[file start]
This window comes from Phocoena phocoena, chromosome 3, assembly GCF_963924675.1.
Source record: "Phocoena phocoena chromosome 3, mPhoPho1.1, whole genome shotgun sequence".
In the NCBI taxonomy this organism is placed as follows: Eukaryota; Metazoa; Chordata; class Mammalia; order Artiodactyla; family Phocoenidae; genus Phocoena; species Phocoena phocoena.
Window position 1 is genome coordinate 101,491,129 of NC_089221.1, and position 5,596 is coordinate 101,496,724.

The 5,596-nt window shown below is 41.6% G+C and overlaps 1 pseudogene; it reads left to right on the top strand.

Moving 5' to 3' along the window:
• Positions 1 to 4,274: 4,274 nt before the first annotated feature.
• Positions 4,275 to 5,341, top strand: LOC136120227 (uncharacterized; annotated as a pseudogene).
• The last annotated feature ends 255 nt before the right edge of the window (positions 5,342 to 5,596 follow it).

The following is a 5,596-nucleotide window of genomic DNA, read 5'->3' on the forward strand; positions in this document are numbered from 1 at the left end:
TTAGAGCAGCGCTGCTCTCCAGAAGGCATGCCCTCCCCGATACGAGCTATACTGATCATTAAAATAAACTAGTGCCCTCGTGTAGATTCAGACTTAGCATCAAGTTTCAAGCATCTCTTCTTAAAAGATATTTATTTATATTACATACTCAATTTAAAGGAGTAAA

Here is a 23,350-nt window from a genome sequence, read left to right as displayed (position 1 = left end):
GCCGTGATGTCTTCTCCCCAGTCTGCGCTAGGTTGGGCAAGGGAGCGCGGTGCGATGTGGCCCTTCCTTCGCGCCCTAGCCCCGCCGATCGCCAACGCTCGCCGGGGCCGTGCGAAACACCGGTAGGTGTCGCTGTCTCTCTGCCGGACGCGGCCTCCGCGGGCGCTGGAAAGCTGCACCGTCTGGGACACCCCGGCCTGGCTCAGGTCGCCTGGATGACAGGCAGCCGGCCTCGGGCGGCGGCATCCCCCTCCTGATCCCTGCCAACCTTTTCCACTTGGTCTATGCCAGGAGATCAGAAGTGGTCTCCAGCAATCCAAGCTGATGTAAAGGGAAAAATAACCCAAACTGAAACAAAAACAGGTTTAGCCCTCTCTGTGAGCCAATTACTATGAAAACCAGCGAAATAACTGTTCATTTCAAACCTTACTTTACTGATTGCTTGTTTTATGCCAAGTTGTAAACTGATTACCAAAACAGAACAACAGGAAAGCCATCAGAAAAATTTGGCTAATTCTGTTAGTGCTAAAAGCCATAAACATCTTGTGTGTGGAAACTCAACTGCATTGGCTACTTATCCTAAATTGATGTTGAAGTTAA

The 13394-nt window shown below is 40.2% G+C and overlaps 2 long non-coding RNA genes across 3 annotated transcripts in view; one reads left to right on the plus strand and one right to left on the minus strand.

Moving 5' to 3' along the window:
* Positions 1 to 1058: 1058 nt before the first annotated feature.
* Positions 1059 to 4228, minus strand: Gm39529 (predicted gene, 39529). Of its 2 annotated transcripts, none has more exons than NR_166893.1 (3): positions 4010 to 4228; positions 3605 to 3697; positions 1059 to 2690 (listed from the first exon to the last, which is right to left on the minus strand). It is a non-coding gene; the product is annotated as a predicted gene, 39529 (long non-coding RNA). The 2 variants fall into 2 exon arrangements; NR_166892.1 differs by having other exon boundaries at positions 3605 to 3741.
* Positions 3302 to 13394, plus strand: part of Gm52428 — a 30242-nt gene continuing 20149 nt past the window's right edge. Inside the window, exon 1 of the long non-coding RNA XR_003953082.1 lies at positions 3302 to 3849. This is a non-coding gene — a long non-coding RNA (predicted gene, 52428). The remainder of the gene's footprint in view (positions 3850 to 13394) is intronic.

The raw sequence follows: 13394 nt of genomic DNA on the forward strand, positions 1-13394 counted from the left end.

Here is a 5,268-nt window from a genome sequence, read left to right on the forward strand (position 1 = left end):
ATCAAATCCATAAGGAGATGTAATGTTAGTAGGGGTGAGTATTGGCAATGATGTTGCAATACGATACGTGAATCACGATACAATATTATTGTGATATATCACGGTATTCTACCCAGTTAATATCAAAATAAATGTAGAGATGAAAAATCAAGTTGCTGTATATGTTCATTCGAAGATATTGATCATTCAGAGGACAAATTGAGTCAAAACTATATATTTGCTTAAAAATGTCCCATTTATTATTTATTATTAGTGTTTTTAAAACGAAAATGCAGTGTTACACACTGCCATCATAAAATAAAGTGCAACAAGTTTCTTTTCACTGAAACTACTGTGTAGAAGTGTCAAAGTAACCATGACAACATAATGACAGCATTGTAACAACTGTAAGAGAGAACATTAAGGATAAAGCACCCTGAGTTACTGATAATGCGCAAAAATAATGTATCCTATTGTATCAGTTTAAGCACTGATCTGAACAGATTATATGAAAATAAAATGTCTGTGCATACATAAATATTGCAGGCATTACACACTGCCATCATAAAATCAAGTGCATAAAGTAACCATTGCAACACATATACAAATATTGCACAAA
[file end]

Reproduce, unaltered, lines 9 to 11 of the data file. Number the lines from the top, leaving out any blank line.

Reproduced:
• The last annotated feature ends 255 nt before the right edge of the window (positions 5,342 to 5,596 follow it).

The following is a 5,596-nucleotide window of genomic DNA, read 5'->3' on the forward strand; positions in this document are numbered from 1 at the left end:
TTAGAGCAGCGCTGCTCTCCAGAAGGCATGCCCTCCCCGATACGAGCTATACTGATCATTAAAATAAACTAGTGCCCTCGTGTAGATTCAGACTTAGCATCAAGTTTCAAGCATCTCTTCTTAAAAGATATTTATTTATATTACATACTCAATTTAAAGGAGTAAA